Residents of at least two University of Maryland Greek life chapter houses are now quarantining after residents tested positive for the coronavirus.
Since Sunday, positive results received by the university have increased by 404 percent, with the positivity rate for university-administered tests at 1.53 percent. The occupancy of on-campus quarantine and isolation housing has also more than quadrupled this week, according to the university’s COVID-19 dashboard.
The university is not publicly reporting cases by Greek chapter house, according to a university statement. However, several residents told The Diamondback about their current situations and provided correspondence from university officials.
One resident of the Phi Delta Theta fraternity house tested positive on Aug. 29, said Kevin Seuch, a member of the fraternity’s executive board. The entire house of about 25 people then got tested off-campus, and two more residents tested positive, he said.
Seuch said he worked with Patty Perillo, vice president of student affairs, and Dr. Sacared Bodison, interim University Health Center director, to move residents into quarantine spaces. Five are quarantined in the chapter house, Seuch said, and the rest have been moved to New Leonardtown — one of the areas on the campus reserved for quarantine and isolation spaces.
“I was surprised that someone as high up as Dr. Perillo was calling me on a Saturday night at 9:30,” said Seuch, a general biology major. “They were definitely on top of it and appreciated that we were reporting everything to the school. And they were telling us to kind of urge other chapters to just follow our example.”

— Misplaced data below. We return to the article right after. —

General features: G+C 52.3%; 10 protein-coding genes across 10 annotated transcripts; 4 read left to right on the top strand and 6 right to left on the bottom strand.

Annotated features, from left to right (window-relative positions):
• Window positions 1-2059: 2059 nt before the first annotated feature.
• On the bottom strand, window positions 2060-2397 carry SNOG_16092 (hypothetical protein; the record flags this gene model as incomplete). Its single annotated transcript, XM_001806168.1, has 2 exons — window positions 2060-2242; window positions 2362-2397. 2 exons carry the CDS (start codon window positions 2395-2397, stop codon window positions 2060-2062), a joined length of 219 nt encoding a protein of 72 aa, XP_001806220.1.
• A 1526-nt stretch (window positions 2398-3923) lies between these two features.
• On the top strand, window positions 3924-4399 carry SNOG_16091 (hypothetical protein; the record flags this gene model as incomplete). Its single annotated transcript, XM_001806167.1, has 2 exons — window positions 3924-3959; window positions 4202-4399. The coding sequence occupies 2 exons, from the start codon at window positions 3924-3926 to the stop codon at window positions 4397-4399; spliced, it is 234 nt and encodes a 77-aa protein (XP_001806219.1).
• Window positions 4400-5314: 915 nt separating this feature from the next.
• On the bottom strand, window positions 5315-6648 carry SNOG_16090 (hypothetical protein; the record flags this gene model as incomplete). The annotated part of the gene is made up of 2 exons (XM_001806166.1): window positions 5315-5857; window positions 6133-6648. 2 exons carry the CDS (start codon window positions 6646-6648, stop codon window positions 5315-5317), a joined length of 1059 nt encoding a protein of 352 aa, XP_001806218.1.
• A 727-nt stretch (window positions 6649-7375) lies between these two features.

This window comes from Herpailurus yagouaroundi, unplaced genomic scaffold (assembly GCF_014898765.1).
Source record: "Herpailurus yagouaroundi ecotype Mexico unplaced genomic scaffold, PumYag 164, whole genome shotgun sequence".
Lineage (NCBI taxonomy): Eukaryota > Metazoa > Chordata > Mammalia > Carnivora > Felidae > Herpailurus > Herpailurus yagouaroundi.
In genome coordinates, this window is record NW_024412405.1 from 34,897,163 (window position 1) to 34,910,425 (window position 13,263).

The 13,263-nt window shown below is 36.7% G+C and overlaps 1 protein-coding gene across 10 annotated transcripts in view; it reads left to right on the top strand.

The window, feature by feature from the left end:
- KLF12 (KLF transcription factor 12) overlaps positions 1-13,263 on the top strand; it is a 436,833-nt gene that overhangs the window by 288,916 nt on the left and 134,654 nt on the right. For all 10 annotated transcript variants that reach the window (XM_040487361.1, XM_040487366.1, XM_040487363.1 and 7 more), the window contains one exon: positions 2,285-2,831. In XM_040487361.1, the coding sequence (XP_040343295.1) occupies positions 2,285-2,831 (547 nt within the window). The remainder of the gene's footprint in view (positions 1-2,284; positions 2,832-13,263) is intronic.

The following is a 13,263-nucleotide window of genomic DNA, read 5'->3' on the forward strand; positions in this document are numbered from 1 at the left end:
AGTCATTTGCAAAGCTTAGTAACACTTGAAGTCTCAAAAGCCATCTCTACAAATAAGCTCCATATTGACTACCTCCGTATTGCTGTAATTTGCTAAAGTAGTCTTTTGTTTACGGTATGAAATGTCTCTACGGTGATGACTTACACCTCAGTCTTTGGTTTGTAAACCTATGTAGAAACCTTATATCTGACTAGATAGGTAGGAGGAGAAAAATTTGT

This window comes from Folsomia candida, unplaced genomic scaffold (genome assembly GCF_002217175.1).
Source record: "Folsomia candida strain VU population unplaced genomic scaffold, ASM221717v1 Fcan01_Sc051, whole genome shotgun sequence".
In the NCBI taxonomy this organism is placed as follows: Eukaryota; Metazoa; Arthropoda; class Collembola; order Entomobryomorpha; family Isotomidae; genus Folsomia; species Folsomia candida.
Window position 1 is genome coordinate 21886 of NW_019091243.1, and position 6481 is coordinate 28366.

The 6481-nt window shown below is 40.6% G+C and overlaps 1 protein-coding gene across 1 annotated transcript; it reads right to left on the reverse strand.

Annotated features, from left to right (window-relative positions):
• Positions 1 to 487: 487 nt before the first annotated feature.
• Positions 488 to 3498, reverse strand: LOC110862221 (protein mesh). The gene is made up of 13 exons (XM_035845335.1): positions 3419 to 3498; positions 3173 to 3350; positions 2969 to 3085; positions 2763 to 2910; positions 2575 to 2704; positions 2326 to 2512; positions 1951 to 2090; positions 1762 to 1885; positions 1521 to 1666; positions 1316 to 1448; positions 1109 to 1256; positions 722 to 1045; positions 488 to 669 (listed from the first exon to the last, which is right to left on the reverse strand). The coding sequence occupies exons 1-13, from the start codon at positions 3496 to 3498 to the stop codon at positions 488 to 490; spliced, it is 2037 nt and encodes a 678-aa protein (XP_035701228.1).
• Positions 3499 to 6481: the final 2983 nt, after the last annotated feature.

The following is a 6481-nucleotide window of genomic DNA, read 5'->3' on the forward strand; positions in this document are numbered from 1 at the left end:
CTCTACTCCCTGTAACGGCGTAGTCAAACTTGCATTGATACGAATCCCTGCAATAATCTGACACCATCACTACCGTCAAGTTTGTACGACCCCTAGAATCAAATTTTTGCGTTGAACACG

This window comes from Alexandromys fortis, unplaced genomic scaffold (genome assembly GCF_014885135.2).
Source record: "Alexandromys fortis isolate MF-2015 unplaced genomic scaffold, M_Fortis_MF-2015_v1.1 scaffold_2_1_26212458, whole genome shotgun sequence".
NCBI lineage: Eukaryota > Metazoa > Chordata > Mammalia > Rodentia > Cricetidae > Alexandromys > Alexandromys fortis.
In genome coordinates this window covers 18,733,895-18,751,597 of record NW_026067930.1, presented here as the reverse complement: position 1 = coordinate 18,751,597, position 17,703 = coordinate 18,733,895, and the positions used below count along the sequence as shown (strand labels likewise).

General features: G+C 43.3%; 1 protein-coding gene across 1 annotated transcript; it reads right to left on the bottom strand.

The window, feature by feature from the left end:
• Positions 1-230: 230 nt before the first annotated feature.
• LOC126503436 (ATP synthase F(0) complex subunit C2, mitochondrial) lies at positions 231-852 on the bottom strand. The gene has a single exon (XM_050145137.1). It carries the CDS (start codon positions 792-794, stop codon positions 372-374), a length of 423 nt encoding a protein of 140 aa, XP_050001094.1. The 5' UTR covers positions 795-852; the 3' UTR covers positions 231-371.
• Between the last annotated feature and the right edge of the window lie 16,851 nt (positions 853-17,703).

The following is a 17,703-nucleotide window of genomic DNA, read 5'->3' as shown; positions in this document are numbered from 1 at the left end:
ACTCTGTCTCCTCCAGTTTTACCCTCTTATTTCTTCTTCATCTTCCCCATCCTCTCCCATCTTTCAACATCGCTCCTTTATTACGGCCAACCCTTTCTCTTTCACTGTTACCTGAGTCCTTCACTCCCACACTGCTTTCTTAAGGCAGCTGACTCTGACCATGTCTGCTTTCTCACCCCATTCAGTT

At the Sigma Kappa sorority chapter house, one resident tested positive, prompting all residents of the house to go into quarantine, according to two students in the sorority and several emails obtained by The Diamondback. Residents were given three options: go home and quarantine, volunteer to live in university-provided quarantine for two weeks or enter a lottery to quarantine at the sorority house, according to an email to residents. Six students were allowed to stay in the house, according to an email.
The university concluded its first major testing event Friday, and it has announced that the next event will start Sept. 15. Two members of Sigma Kappa said that residents were told that if they wanted to get tested, they should go off-campus.
Meanwhile, after a student living at the Kappa Alpha Theta sorority chapter house tested positive for COVID-19, residents were advised on Tuesday to self-observe for symptoms for two weeks, according to an email from the University Health Center obtained by The Diamondback.